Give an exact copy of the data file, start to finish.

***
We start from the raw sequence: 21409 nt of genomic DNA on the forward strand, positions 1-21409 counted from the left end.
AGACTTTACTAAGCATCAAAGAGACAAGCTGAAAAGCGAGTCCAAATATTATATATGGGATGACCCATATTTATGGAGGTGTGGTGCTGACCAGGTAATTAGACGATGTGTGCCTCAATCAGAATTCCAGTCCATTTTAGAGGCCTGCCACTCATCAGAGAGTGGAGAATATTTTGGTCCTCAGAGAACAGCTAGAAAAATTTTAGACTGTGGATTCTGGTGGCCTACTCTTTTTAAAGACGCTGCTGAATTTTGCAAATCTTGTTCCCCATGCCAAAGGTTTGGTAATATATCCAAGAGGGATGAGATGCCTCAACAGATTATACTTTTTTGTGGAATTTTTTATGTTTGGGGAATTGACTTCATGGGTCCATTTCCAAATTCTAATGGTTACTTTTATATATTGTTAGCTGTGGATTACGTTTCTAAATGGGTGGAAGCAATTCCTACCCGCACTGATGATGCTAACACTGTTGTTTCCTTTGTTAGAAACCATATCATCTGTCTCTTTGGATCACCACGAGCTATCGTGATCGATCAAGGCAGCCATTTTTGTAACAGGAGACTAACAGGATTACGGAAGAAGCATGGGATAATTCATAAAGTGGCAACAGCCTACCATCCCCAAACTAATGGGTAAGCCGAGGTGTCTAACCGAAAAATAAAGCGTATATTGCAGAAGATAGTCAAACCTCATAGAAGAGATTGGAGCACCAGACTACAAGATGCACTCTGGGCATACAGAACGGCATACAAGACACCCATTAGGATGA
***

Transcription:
We start from the raw sequence: 21409 nt of genomic DNA on the forward strand, positions 1-21409 counted from the left end.
AGACTTTACTAAGCATCAAAGAGACAAGCTGAAAAGCGAGTCCAAATATTATATATGGGATGACCCATATTTATGGAGGTGTGGTGCTGACCAGGTAATTAGACGATGTGTGCCTCAATCAGAATTCCAGTCCATTTTAGAGGCCTGCCACTCATCAGAGAGTGGAGAATATTTTGGTCCTCAGAGAACAGCTAGAAAAATTTTAGACTGTGGATTCTGGTGGCCTACTCTTTTTAAAGACGCTGCTGAATTTTGCAAATCTTGTTCCCCATGCCAAAGGTTTGGTAATATATCCAAGAGGGATGAGATGCCTCAACAGATTATACTTTTTTGTGGAATTTTTTATGTTTGGGGAATTGACTTCATGGGTCCATTTCCAAATTCTAATGGTTACTTTTATATATTGTTAGCTGTGGATTACGTTTCTAAATGGGTGGAAGCAATTCCTACCCGCACTGATGATGCTAACACTGTTGTTTCCTTTGTTAGAAACCATATCATCTGTCTCTTTGGATCACCACGAGCTATCGTGATCGATCAAGGCAGCCATTTTTGTAACAGGAGACTAACAGGATTACGGAAGAAGCATGGGATAATTCATAAAGTGGCAACAGCCTACCATCCCCAAACTAATGGGTAAGCCGAGGTGTCTAACCGAAAAATAAAGCGTATATTGCAGAAGATAGTCAAACCTCATAGAAGAGATTGGAGCACCAGACTACAAGATGCACTCTGGGCATACAGAACGGCATACAAGACACCCATTAGGATGA